When it comes to performance, they are two big aspects I like to discuss: how to elevate it – and how to sustain it.
The importance of each depends on the context.
If you are competing at the Olympics, you want to peak during the event to get the best outcome possible. However, for most corporate jobs, short spikes followed by long resting periods don’t seem the right way to go.
Still, many follow this pattern. The deadline is approaching, and nothing is ready yet. Quick, let’s work overtime. On the weekend, in the shower and while picking up the kids at school. Let’s not forget to skip dinner and barely sleep.
That’s it! We made it, everybody! We met the deadline! Time to hibernate for the next three weeks, to recover before the next rush.
Obviously, it doesn’t sound sustainable.
There has to be a better way — a way to do things differently. And the answer is consistency.
Consistency tells a story and makes it a reality.
Consistency is an underrated skill. It feels boring. We are far from a Hollywood movie where a strike of genius or a heroic feat turns a dire situation around. Yet, more often than not, consistency is the actual difference maker.
At work, who would you trust most? John, who spikes as the deadline approaches or Diane, who steadily and consistently delivers?
It feels like John is always an uncertain bet, a coin flip, and you are unsure if you will get the Olympian performance or the bear hibernation. But Diane, she is reliable. You can trust her estimates, and you can plan around her performance.
Consistency creates certainty.
And this certainty eases our minds. We know things will be taken care of. We can close a mental tab. Diane is the rock. She always gets things done. No backsies; she always keeps her word.
But consistency is hard.
It’s tough because we have to be consistent in a world that is not. And there are days rougher than others. Days when nothing seems to be on our side. But, how we show up on bad days matters as much, if not more, than on good ones.
We can get a perfect example of why consistency is impactful, no matter our situation, when we think of friendship. What would you think of “friends” that disappear when difficulties arise? What would you think of “friends” that are only there when it’s convenient – on the good days?
Seth Godin, best-selling author and marketing guru, explains that one key to success for many businesses is differentiating themselves from their competitors. Of course, there are many ways to do this, from picking a niche market, playing on price (low-cost or luxury), and so on. But to him, one aspect that is too often overlooked is consistency.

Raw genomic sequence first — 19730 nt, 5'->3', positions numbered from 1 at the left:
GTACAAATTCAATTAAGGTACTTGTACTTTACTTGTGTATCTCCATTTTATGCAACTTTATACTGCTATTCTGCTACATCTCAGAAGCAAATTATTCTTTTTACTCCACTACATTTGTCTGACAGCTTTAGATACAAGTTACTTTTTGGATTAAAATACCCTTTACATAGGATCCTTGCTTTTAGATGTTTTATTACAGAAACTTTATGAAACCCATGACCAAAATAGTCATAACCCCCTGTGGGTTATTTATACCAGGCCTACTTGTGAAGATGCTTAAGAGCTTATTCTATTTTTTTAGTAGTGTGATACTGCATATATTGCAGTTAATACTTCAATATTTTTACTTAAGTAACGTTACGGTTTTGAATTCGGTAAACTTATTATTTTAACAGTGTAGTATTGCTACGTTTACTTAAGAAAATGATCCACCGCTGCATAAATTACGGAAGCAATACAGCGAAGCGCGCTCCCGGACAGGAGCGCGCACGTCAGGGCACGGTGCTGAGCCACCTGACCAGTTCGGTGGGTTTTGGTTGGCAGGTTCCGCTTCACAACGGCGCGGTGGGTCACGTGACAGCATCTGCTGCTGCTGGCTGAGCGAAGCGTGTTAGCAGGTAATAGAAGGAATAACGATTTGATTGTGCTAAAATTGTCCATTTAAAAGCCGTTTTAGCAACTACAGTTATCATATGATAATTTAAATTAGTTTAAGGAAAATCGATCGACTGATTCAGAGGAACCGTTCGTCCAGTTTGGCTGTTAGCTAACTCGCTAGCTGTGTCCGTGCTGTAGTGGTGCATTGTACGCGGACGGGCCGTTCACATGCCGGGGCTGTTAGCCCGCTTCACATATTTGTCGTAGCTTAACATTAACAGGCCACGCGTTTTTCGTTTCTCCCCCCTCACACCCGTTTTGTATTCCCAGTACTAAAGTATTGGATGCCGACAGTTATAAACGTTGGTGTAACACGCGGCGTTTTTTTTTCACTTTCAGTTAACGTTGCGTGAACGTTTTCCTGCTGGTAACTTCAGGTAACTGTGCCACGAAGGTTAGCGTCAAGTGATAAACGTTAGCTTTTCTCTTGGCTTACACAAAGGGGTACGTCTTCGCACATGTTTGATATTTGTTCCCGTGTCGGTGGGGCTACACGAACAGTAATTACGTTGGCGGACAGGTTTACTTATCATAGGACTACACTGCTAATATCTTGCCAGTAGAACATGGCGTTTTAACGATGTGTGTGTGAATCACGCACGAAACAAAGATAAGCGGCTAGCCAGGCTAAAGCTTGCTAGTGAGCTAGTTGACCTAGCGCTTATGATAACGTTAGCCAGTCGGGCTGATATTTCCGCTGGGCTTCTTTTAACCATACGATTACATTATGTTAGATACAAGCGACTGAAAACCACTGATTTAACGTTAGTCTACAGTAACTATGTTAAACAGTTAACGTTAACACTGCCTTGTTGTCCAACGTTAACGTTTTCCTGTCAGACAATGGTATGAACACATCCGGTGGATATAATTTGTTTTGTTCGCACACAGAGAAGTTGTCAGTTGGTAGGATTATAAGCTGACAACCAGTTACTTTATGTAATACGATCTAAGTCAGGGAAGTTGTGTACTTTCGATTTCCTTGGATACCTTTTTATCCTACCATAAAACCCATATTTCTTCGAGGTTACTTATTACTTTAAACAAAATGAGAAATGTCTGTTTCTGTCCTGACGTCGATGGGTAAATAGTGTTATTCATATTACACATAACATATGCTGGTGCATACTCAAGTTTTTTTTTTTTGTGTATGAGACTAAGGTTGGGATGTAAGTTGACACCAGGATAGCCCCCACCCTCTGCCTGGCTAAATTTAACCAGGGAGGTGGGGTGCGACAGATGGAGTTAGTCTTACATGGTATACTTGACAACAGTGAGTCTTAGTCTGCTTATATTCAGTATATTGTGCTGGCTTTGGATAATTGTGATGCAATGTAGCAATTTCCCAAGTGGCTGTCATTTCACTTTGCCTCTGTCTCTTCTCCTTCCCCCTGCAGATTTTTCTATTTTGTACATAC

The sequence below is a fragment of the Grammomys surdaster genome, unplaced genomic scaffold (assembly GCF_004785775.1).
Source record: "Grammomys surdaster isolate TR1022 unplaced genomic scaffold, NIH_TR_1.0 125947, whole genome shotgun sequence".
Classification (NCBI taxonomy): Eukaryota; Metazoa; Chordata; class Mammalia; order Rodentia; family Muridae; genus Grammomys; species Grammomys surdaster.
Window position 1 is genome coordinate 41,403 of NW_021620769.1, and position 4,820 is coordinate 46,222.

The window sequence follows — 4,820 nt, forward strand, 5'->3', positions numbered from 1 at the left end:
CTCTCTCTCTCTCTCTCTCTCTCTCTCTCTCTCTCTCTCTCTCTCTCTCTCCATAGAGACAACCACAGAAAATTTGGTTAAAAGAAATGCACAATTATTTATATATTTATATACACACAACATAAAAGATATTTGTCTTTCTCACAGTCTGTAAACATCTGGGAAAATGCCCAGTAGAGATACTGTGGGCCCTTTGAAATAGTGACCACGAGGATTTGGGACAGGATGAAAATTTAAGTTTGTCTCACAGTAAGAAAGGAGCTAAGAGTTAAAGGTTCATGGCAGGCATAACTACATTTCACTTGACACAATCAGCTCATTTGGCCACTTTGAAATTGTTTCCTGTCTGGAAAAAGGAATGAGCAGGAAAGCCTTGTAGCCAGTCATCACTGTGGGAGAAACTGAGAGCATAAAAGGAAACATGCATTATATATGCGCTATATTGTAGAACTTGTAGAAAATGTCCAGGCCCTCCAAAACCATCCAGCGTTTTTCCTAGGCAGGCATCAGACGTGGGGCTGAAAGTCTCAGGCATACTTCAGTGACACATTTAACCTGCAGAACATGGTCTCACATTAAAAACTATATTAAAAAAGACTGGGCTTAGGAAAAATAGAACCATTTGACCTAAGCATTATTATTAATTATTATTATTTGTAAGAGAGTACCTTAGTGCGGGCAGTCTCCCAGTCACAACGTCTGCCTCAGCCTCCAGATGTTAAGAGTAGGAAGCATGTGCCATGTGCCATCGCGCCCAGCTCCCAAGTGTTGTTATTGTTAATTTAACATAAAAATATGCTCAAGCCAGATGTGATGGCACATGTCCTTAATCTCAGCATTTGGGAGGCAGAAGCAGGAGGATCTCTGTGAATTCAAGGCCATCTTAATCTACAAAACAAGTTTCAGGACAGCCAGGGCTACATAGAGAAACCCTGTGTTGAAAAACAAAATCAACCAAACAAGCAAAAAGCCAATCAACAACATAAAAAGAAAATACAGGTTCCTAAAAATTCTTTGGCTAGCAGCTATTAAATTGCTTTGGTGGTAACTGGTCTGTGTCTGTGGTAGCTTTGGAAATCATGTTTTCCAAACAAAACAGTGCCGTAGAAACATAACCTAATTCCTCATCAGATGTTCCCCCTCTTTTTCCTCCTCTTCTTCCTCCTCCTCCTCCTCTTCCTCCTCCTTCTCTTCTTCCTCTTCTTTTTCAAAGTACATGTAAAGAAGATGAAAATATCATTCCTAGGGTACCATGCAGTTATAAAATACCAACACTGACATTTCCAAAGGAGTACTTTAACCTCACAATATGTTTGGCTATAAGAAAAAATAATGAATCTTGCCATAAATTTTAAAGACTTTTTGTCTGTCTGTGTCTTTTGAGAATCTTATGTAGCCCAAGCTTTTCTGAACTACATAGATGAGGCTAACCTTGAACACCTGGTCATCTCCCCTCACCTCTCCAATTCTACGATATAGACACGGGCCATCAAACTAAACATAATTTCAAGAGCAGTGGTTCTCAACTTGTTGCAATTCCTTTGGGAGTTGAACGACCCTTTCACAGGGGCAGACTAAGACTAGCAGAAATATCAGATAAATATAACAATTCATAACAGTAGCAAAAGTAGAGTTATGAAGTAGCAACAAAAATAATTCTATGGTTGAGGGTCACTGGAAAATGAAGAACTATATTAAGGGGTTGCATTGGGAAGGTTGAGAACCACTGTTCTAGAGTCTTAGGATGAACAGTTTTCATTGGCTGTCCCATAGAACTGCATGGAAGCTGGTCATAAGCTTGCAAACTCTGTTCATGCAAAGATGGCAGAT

Consistency is hard.
And being consistent, again and again, over time, that’s rare. Consistency sets you apart from the crowd. It makes you stand out. And it pays off. A study published in the Journal of Applied Psychology found that employees who are more consistent in their work performance are more likely to receive promotions and pay rises .
So how can we be more consistent and build sustainable performance?
To begin to answer this question, I’d like to take a broader view, going beyond work and deliverables, and quote ‘Atomic Habits’ author James Clear, who states:
“Every action you take is a vote for the person you want to be.”
Consistency starts there. Who do you want to be? And what does this person consistently do?
Are you a father who is always home on time to spend time with your kids?
Are you a runner who is training daily to finish your next marathon in less than 4 hours?
Are you a leader who is always there for your teams, listens actively, and can be trusted?
As you embrace one or many identities, you build an inner source of strength to be consistent. To show up, even on bad days. Because you know why it matters to you. And then, it becomes easier for you to consistently vote, with your actions, for who you want to be.
Remember, every day, you will have to cast a ballot. What will this vote say about you?
To your success,
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- Barrick M. R. and others, 2001, “Personality and performance at the beginning of the new millennium: What do we know and where do we go next?”, Journal of Applied Psychology
Whenever you are ready, here are a few ways I can help:
- If you are about to make an important decision for yourself (or your team) – let me be part of your inner circle and work towards your success, book a call with me to discuss this.
- Book one of my workshops for your team to elevate energy and performance. More information here.
- With my first book Act Before You overThink to learn how to make better decisions faster and liberate your mind from the constant chatter that hinders your potential. You can buy it here.